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For refcode 2002ApJ...574..740T:
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Copyright by American Astronomical Society. Reproduced by permission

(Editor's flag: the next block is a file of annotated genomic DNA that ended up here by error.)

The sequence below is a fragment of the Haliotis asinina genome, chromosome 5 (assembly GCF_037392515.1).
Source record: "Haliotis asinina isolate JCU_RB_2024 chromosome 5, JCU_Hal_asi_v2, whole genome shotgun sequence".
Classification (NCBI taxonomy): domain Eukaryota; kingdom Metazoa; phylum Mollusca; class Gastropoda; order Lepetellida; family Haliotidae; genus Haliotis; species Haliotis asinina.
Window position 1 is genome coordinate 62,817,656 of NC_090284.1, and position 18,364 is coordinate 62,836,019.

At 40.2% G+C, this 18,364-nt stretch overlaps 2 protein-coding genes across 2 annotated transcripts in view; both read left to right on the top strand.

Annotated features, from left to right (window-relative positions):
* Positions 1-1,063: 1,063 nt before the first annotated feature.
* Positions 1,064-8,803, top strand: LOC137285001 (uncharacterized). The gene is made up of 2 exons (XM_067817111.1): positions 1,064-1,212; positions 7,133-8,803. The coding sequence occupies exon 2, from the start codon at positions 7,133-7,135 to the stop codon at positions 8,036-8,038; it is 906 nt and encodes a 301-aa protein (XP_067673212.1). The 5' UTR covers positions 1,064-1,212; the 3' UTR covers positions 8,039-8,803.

2002ApJ...574..740T The Slope of the Black Hole Mass versus Velocity Dispersion Correlation Scott Tremaine, Karl Gebhardt, Ralf Bender, Gary Bower, Alan Dressler, S. M. Faber, Alexei V. Filippenko, Richard Green, Carl Grillmair, Luis C. Ho, John Kormendy, Tod R. Lauer, John Magorrian, Jason Pinkney, and Douglas Richstone Received 2002 January 17; accepted 2002 April 3 ABSTRACT Observations of nearby galaxies reveal a strong correlation between the mass of the central dark object M_BH_ and the velocity dispersion {sigma} of the host galaxy, of the form log(M_BH_/M_sun_) = {alpha} + {beta}log({sigma}/{sigma}_0_); however, published estimates of the slope {beta} span a wide range (3.75-5.3). Merritt & Ferrarese have argued that low slopes (<~4) arise because of neglect of random measurement errors in the dispersions and an incorrect choice for the dispersion of the Milky Way Galaxy. We show that these explanations and several others account for at most a small part of the slope range. Instead, the range of slopes arises mostly because of systematic differences in the velocity dispersions used by different groups for the same galaxies. The origin of these differences remains unclear, but we suggest that one significant component of the difference results from Ferrarese & Merritt's extrapolation of central velocity dispersions to r_e_/8 (r_e_ is the effective radius) using an empirical formula. Another component may arise from dispersion-dependent systematic errors in the measurements. A new determination of the slope using 31 galaxies yields {beta} = 4.02 +/- 0.32, {alpha} = 8.13 +/- 0.06 for {sigma}_0_ = 200 km s^-1^. The M_BH_-{sigma} relation has an intrinsic dispersion in log M_BH_ that is no larger than 0.25-0.3 dex and may be smaller if observational errors have been underestimated. In an appendix, we present a simple kinematic model for the velocity-dispersion profile of the Galactic bulge. Subject headings: black hole physics - galaxies: bulges - galaxies: fundamental parameters - galaxies: nuclei - Galaxy: bulge - Galaxy: kinematics and dynamics
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